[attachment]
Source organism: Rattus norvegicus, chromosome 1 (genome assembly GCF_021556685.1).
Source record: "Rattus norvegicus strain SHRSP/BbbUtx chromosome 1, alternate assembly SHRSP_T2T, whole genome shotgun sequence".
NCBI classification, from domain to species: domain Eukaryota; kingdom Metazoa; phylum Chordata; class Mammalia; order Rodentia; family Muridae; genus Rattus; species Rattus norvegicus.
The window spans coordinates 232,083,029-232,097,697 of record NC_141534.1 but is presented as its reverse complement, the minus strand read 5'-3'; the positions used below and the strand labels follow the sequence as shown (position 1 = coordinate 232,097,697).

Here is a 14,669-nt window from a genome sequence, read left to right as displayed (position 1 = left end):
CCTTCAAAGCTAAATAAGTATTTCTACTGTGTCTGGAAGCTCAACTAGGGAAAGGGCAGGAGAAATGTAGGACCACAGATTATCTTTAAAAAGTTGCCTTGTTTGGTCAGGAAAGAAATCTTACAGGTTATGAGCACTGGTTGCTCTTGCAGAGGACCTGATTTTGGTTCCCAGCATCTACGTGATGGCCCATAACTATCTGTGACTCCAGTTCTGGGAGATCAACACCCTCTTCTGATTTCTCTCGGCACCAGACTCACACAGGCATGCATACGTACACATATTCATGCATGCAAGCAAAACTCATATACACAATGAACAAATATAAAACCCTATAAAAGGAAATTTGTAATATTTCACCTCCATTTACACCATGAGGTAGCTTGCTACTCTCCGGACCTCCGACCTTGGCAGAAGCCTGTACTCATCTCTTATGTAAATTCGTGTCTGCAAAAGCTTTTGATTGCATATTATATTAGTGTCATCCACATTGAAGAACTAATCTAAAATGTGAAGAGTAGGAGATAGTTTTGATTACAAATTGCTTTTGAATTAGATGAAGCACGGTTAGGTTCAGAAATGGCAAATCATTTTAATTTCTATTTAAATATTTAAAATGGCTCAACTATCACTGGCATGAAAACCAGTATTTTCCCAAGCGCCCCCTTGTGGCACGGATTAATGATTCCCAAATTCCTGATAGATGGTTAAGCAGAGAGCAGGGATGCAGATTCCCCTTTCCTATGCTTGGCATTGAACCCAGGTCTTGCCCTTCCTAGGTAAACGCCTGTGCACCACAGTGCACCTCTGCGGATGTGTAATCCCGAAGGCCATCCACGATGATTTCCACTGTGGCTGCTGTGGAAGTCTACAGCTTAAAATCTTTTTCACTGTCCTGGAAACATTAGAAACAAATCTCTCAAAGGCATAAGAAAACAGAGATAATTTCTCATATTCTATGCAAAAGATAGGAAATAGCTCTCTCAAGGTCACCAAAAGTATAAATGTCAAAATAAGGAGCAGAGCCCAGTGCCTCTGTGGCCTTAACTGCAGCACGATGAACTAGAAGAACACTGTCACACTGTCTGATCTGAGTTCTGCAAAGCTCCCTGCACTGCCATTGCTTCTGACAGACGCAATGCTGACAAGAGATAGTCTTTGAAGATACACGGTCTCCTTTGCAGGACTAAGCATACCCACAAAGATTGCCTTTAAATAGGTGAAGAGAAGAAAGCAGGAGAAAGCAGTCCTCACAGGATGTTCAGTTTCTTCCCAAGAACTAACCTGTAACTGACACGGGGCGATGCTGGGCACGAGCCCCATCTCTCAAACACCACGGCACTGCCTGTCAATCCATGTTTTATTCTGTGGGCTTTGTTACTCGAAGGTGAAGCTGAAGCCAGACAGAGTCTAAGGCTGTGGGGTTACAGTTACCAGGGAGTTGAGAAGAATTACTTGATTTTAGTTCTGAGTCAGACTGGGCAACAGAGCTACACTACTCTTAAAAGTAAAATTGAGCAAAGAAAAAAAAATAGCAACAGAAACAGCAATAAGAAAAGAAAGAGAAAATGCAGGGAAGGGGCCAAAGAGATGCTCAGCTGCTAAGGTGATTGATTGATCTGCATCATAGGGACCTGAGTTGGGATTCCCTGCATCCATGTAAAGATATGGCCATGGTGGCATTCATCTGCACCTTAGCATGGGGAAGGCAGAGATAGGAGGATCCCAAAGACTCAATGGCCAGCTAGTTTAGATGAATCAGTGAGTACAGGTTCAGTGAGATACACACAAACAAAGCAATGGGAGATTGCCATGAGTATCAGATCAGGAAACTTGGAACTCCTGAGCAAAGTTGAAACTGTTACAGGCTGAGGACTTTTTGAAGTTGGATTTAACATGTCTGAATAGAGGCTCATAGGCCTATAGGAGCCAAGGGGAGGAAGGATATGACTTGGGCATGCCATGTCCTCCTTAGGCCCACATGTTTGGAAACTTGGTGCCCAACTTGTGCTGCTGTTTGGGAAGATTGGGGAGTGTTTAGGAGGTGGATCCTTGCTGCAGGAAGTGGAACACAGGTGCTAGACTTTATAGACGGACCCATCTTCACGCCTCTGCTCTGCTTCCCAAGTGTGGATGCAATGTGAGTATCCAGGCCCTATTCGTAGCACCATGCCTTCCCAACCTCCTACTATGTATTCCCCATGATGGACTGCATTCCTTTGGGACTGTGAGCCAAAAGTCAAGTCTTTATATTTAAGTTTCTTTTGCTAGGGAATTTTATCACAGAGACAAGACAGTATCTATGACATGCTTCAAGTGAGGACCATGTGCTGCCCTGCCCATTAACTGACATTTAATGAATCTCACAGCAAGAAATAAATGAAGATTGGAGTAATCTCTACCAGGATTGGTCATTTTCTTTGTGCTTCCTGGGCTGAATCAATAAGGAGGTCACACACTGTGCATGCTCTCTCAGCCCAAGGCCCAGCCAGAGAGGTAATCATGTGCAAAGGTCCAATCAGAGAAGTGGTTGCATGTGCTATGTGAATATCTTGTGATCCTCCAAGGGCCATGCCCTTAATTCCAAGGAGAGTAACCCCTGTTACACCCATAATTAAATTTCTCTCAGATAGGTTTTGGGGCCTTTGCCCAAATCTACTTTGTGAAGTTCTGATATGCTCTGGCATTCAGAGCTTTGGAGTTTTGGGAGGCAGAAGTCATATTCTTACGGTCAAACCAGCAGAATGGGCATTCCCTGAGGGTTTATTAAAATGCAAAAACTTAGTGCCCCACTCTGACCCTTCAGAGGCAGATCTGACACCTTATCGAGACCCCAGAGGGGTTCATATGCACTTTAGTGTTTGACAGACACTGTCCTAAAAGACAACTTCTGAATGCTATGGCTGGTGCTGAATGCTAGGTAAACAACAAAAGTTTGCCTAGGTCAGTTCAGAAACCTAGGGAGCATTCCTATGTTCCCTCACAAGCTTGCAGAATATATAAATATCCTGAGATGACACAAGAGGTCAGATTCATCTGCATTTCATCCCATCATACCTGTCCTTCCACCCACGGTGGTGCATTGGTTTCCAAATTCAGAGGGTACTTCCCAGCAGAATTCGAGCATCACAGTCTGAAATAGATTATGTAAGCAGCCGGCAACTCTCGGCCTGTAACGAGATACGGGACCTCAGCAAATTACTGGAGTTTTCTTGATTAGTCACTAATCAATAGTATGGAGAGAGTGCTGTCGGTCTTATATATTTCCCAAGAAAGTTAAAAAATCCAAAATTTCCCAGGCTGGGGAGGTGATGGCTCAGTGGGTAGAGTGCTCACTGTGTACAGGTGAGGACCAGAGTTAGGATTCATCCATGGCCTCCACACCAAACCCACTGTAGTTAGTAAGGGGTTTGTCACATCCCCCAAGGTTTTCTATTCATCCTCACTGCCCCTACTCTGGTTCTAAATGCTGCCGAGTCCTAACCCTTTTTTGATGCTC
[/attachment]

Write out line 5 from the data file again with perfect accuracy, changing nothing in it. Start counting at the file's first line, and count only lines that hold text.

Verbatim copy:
Here is a 14,669-nt window from a genome sequence, read left to right as displayed (position 1 = left end):